In order to strengthen existing ballast rules, the Government of Canada has recently introduced new Ballast Water Regulations for Canadian vessels everywhere in the world and vessel sailing in Canadian waters, marking the transition from the traditional method of ballast water management (the exchange of ballast water in mid-ocean) to the use of modern ballast water management systems (which clean ballast water of organisms before release).
What is new?
With the new introduced rules, based on the global approach to managing ballast water, by 2024 Canadian ships travelling abroad and those coming into Canada from abroad are required to:
- plan their ballast water management;
- reduce the number of organisms by typically installing a ballast water management system;
- carry a valid certificate;
- keep records;
- be regularly surveyed and inspected.
For sensitive Canadian fresh waters, vessels arriving in these waters from another country (other than from U.S. Great Lakes waters) will still be required to exchange their ballast water in mid-ocean in addition to using a ballast water management system. Smaller vessels may follow an equivalent approach tailored to their operations and size.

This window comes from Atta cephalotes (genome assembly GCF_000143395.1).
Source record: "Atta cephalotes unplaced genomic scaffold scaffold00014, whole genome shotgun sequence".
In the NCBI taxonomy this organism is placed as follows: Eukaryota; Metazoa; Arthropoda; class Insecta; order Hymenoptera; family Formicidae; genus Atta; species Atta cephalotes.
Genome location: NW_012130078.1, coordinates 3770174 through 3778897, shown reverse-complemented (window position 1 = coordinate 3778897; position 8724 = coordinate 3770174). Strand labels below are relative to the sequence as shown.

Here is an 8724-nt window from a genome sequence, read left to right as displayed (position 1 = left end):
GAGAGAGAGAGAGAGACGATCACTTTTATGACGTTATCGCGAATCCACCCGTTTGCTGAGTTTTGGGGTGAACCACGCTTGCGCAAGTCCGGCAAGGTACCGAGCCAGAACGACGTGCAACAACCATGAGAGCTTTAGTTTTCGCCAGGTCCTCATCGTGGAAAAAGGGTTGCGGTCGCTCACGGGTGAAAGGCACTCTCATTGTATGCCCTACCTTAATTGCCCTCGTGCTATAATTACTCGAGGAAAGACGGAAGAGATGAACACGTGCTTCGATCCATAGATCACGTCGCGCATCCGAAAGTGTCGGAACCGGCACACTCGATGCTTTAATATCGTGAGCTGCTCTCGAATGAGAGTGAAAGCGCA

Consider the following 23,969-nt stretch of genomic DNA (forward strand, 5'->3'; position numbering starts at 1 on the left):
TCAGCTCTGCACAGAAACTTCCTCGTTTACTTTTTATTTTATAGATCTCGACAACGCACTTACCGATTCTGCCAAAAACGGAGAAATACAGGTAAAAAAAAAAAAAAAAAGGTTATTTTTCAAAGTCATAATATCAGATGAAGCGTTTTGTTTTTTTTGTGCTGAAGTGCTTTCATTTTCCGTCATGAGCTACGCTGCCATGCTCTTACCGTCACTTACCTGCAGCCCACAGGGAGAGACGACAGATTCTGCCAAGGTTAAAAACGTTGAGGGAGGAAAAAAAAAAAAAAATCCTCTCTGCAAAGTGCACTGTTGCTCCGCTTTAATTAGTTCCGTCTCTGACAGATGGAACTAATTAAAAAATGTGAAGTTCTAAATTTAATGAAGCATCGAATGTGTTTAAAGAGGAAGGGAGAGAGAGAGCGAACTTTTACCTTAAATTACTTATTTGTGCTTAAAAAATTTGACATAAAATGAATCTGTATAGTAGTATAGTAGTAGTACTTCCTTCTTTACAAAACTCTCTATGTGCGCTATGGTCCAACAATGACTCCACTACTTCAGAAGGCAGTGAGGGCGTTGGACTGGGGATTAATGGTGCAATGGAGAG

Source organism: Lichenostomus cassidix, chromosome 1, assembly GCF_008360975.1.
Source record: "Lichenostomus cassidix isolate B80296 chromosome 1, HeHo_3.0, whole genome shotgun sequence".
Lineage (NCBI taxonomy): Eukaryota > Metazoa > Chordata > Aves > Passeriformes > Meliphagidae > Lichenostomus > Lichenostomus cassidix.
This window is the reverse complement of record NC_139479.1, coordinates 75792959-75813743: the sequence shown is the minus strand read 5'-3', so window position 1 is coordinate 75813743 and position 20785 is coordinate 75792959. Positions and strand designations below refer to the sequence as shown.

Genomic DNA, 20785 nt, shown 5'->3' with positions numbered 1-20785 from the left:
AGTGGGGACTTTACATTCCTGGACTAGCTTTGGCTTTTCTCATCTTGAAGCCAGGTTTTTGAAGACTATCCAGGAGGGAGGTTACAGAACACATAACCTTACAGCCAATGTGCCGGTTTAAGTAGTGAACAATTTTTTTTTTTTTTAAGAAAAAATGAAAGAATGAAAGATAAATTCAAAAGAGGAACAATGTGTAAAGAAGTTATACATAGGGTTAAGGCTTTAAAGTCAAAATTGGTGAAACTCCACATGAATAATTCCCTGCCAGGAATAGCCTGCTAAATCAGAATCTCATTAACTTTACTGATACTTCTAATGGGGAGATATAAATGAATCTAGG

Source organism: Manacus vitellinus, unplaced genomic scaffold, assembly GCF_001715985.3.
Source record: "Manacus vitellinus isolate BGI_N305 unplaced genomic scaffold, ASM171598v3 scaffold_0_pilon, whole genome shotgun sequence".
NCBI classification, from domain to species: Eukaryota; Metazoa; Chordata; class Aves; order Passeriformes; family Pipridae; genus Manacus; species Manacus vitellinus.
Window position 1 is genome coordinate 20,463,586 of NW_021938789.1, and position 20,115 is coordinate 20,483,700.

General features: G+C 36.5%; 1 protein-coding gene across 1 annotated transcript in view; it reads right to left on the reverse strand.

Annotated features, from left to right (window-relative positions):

The new regulations reflect years of discussion with international partners, industry scientists, engineers and US legislators and regulators and come to address Canada’s obligations under the International Convention for the Control and Management of Ships’ Ballast Water and Sediments, 2004. Canada plans to continue to work with the U.S. towards binational compatibility to strengthen the protection of shared waters and facilitate vessel compliance. Although the U.S. has not joined the International Convention for the Control and Management of Ships’ Ballast Water and Sediments, both countries plan to co-operate under agreements such as the Great Lakes Water Quality Agreement, aiming to have compatible regulations.
The Government of Canada expects the new regulations to prevent the introduction and spread of specifically 34 species, five of which are considered severely damaging species, by 2044. From an economic point of view, preventing harm to the environment through the new regulations, is expected to provide C$980m ($795.4) over the same period.
It is estimated that by 2030, at Canadian Great Lakes ports, the use of ballast water management systems by all vessels will help reduce the spread of invasive species by 82%.